Western economies seem to have different rates than the developing world, I’ve seen job postings that seem to imply $5 an hour, compared to Silicon Valley or Austin TX rates that climb ridiculously to the hundreds.

Given the wide variability in rates, especially for remote work, I’m pretty flexible for short term work – within the normal bounds of Western rates.

Need a Bigger Team?

Maybe you don’t want to just hire “some guy.” You need a whole team. I’m decently networked in the Austin market, and could help hook you up with any of several larger shops that could deploy a whole team, depending on your needs.


About pullModel

Photo by Thought Catalog on Unsplash


Drip Educate Me!

PullModel is for when you need information, but not all at once, please. 

Might not be as weird as you first think.

#1 or #2? … No! #3

Information can generally fall into 2 categories,

  1. wanted
  2. unwanted ( this information showed up, and I never asked for it).

But what about a 3rd, weird category? Wanted information that is both sought after, but it shows up later, by design. That’s just crazy. Who would seek information – and then asked that it be delivered later?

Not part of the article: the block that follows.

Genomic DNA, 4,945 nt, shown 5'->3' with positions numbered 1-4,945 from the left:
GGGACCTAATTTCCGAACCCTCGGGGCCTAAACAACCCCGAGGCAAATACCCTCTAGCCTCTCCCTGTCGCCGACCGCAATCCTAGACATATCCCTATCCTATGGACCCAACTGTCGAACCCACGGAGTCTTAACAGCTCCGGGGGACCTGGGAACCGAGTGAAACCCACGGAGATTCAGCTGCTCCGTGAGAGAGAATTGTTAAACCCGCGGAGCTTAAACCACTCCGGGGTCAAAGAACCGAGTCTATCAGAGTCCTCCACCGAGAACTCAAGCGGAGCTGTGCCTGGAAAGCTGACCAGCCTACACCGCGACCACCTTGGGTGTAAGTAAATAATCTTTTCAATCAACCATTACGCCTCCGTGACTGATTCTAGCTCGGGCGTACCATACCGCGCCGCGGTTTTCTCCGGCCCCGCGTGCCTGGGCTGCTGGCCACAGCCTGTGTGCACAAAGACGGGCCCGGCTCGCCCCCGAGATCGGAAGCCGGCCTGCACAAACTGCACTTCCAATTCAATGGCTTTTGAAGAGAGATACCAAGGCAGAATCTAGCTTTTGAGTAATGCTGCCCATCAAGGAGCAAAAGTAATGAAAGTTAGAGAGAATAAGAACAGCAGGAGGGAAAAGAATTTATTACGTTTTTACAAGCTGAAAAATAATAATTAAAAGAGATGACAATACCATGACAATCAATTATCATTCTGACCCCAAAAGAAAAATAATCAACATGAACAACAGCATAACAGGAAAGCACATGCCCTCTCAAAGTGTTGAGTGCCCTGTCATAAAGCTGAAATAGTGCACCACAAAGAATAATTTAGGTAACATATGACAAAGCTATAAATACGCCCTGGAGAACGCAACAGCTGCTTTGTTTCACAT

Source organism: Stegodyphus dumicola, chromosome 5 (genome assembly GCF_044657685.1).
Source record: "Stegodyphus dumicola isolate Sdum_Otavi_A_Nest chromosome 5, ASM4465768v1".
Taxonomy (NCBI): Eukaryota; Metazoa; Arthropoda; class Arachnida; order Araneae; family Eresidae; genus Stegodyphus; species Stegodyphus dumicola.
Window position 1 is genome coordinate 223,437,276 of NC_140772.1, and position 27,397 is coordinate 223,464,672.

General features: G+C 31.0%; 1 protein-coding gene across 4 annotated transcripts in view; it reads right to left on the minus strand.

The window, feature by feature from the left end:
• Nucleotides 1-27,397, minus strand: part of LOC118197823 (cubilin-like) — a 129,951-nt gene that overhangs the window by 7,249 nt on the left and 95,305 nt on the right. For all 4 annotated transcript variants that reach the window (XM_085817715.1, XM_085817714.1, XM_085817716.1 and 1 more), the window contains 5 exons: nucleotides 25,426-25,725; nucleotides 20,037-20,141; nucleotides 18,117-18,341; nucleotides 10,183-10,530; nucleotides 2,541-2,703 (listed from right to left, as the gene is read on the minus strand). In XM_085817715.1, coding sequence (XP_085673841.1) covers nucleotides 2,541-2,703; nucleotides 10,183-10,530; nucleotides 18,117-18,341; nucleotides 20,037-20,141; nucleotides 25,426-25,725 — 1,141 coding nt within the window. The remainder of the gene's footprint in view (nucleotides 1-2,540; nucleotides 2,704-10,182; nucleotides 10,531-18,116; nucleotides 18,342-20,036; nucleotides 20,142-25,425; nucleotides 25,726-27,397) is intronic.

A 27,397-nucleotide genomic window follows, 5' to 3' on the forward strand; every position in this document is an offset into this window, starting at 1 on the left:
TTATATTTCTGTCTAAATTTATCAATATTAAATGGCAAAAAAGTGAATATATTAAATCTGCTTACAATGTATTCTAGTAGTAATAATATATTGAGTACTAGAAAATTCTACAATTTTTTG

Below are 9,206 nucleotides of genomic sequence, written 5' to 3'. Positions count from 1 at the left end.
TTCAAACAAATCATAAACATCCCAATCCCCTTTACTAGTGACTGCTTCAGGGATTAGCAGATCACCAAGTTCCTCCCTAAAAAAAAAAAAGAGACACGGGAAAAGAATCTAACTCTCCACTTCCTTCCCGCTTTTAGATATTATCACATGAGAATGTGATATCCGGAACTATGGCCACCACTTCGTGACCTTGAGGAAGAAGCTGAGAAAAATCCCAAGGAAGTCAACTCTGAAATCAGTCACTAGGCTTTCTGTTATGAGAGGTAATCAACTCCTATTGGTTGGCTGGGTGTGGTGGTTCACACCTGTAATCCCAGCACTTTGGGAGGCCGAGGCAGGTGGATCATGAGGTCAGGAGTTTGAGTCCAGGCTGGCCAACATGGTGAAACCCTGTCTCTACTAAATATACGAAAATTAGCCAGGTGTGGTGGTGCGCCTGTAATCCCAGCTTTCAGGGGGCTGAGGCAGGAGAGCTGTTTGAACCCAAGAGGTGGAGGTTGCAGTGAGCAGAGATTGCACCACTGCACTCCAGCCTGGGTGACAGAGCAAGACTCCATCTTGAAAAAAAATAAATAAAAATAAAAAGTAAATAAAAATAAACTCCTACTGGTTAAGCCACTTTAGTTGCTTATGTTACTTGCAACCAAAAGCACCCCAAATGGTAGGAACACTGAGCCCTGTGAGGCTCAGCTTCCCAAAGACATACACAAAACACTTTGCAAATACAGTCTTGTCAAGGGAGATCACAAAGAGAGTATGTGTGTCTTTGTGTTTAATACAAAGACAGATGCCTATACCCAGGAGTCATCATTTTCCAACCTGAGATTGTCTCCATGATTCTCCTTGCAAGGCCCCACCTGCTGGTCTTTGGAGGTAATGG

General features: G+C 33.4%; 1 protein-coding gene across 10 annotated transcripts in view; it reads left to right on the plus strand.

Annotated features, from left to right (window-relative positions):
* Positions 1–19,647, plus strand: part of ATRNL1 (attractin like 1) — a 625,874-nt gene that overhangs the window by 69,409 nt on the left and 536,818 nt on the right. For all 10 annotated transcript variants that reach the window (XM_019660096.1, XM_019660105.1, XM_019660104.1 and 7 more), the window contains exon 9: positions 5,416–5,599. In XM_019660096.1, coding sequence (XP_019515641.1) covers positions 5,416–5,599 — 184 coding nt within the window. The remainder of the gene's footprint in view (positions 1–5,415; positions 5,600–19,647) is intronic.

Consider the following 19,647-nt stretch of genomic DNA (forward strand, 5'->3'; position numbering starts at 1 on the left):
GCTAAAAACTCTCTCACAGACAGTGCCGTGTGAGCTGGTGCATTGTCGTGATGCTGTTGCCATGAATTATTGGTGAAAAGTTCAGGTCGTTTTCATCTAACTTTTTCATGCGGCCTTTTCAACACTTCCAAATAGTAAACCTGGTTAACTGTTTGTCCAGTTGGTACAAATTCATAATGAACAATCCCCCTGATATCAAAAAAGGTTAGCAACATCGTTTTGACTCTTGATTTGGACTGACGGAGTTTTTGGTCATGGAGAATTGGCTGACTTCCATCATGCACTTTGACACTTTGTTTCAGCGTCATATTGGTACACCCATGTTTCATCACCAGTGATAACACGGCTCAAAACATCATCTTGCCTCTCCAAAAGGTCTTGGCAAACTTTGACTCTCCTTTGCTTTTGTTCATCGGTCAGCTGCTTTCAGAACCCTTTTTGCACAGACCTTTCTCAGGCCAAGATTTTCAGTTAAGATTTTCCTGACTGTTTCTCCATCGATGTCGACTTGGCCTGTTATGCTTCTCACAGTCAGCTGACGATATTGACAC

Turns out, education fits this exact model. Stuff that we could never absorb in one big chunk. Then too, so do some subscriptions, such as newsletters that our financial advisor might send us.

In an increasingly over-informed world, drip education offers something intentional that might be counter-intuitive, information that comes later, by design.

Subscriber Motives:

You might start with two different motives for requesting that the information you want be delivered later, rather than now.

    The information doesn’t exist yet, you want it when it on a schedule, as it becomes available. Again, your financial advisor’s newsletter comes to mind.
    “I can’t even get my head around this yet.”This is why you take courses and pay a professor to spoon feed you over a semester, instead of just reading his textbook. First, you get this one main idea, then let it sit in the brain for n days. After that, the next idea will make sense. Lather, rinse, repeat, pretty soon you’re understanding complex ideas like E=mc2 that you never thought possible.